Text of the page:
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Accelerated By The Delta Variant, New COVID-19 Cases Are Rising


Hospitals across the Sun Belt are struggling to find beds for COVID patients, and daily deaths from the virus have doubled in recent weeks. While the surge may have reached a peak in a few southern states, the virus continues to circulate widely throughout the country. NPR's Allison Aubrey joins us to discuss. Good morning, Allison.


FADEL: So what are the latest numbers?

AUBREY: Cases hit a new high on Friday - 157,000 infections reported nationwide, and deaths are climbing. A month ago, there were about 300 deaths a day. Now about 750 people on average are dying each day from COVID. That's nowhere near the thousands a day during the winter surge, but it is quite an increase. I spoke to an emergency room doctor in the Orlando, Fla., area, Dr. Andy Little. He works for AdventHealth. He described the scene at his hospital over the weekend.

ANDY LITTLE: You know, our hospitals are full. Our ICUs are full, and emergency departments are overflowing with patients that are boarded, meaning that they should be admitted to the hospital, but because of lack of beds upstairs, they're hanging out in the emergency room.

AUBREY: Which is not ideal because they just can't get the level of care that's given in the ICU.

FADEL: Yeah. And it's so familiar now hearing this about the emergency rooms, and most of the people being hospitalized during this surge are unvaccinated.

AUBREY: Yes, more than 90%, according to the CDC. And Dr. Little says many patients he sees are regretful when he talks to them about it.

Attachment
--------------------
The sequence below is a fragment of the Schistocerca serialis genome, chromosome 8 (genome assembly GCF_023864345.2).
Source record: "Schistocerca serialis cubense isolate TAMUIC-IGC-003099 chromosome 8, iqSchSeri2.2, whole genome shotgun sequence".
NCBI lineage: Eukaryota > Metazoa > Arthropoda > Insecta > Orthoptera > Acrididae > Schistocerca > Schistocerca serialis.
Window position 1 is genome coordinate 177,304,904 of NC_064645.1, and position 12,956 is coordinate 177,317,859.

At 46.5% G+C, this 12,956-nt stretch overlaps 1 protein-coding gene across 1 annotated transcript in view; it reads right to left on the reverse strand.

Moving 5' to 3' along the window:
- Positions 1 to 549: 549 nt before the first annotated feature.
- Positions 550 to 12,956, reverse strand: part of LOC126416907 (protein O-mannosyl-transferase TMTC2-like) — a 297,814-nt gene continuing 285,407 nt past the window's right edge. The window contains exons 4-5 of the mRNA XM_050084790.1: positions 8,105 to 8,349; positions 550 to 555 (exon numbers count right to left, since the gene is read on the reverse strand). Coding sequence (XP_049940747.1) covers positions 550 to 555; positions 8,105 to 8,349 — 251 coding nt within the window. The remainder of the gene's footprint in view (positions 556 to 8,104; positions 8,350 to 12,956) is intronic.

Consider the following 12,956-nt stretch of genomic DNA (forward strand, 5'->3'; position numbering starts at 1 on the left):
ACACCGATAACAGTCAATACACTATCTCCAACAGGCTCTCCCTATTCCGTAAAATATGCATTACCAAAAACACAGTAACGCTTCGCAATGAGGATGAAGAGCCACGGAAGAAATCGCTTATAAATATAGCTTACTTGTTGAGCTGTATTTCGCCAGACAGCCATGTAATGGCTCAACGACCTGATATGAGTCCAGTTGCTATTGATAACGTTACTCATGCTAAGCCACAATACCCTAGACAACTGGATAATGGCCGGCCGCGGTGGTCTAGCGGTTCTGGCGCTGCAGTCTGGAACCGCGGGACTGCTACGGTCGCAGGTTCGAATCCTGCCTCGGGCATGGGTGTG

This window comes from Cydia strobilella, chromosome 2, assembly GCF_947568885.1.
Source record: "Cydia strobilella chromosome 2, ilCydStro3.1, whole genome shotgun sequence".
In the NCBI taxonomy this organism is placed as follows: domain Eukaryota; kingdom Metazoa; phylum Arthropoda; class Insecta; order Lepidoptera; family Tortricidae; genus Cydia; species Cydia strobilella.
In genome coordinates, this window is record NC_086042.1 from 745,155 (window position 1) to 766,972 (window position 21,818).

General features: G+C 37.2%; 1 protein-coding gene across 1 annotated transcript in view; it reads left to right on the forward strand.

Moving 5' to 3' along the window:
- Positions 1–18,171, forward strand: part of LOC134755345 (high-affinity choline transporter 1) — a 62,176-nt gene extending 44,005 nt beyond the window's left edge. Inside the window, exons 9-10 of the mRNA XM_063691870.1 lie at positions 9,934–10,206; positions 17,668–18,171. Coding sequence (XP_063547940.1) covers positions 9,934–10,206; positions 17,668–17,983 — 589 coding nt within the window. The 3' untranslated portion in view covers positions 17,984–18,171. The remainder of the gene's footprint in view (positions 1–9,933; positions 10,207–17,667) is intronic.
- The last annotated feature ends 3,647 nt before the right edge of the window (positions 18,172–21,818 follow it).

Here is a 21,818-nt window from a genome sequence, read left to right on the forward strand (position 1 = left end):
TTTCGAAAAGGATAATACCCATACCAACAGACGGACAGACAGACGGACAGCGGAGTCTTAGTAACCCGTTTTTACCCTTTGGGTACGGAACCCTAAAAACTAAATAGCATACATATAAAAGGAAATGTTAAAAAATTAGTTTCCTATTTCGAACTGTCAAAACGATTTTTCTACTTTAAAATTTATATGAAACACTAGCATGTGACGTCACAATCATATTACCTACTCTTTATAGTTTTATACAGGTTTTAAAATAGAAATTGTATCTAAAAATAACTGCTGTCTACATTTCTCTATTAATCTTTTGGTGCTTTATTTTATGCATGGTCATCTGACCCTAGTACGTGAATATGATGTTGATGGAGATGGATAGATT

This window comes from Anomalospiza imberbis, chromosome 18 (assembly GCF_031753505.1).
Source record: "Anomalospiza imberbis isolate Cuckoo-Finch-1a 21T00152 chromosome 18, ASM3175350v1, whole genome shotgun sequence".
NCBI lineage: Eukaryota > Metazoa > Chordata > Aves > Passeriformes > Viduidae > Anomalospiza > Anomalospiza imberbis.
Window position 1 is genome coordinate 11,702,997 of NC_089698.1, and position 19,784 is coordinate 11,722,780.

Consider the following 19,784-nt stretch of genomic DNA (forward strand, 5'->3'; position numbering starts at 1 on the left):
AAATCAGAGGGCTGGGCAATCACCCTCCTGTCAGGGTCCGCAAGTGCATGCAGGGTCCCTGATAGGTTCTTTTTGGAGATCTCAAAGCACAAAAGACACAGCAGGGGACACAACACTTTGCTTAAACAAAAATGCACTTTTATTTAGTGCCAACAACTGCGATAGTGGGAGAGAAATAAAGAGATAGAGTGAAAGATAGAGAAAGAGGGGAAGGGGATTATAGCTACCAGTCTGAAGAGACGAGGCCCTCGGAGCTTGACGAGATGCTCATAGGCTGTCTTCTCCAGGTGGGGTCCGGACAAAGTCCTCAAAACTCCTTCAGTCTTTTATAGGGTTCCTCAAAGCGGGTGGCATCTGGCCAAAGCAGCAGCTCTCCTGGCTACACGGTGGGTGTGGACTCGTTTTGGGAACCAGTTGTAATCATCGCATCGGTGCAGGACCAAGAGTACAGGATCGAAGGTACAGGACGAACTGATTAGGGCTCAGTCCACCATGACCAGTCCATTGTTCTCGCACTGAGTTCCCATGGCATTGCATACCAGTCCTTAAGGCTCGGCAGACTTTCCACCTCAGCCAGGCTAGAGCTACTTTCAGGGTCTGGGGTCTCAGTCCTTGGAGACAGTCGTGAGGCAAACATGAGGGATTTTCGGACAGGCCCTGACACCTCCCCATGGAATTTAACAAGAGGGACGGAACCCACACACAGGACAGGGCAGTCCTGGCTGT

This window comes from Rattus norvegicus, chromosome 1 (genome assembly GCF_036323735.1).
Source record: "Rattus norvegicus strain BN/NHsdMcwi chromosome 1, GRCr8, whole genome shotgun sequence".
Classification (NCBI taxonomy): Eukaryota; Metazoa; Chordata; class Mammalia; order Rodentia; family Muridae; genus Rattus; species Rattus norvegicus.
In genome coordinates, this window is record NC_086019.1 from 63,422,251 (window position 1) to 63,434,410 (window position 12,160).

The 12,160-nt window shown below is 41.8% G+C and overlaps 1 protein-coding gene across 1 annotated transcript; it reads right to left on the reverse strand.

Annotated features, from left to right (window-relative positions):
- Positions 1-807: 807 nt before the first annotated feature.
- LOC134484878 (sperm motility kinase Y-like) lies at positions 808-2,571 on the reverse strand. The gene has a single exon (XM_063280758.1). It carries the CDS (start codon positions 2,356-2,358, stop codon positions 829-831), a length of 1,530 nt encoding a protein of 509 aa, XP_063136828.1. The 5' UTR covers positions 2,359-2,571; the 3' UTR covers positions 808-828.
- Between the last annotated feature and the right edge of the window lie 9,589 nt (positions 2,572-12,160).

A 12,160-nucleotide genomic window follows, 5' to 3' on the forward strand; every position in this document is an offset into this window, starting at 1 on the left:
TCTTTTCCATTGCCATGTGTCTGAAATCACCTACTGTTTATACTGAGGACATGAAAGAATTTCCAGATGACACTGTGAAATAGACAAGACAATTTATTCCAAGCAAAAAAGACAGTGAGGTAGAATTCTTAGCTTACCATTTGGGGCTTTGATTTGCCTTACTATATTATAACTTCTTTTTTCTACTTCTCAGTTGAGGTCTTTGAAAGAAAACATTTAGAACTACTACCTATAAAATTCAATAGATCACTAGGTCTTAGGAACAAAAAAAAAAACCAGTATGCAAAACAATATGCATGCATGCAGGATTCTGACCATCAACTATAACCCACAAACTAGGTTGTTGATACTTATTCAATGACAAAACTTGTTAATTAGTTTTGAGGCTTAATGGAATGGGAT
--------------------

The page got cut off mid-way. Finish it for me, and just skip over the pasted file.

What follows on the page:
LITTLE: Probably a third of the patients will say, is there a way I can get the vaccine now? And then we have the discussion that, you know, that isn't how vaccines work. And they are overwhelmingly upset. They're upset knowing that this was preventable, that if they had just gotten their shot, maybe this wouldn't be as bad, maybe they wouldn't have to stay in the hospital.

AUBREY: He says the treatments have shifted some compared to last year. His ER tries not to intubate people as early, given the risks of mechanical ventilation. And they do have several therapies that can help, including antiviral drugs. Some hospitals are giving more monoclonal antibodies. These are for people who are not too sick yet, though these drugs are not authorized for young children.

FADEL: So these drugs aren't authorized for young children. But the number of cases are continuing to rise in young kids, right?

AUBREY: That's right. More than 120,000 cases were reported in a single week earlier this month in kids. Now, most kids do get mild illness, but it is tough for health care providers who are treating more seriously ill kids now. I spoke to pediatric infectious disease Dr. Charlotte Hobbs at the University of Mississippi Medical Center.

CHARLOTTE HOBBS: Right now, we are indeed full to capacity, and we've been having serial emergency meetings. And for the children who are admitted to the intensive care unit, the majority of those children are right now on ventilatory support. So we are seeing more and more children who actually were previously healthy coming in with severe disease.

AUBREY: Now, it remains unclear if delta is more virulent or if the surge in hospitalized kids is just a reflection of the fact that more kids are infected and can't yet be vaccinated.

FADEL: So Dr. Hobbs mentioned severe disease. What are they seeing in children with COVID?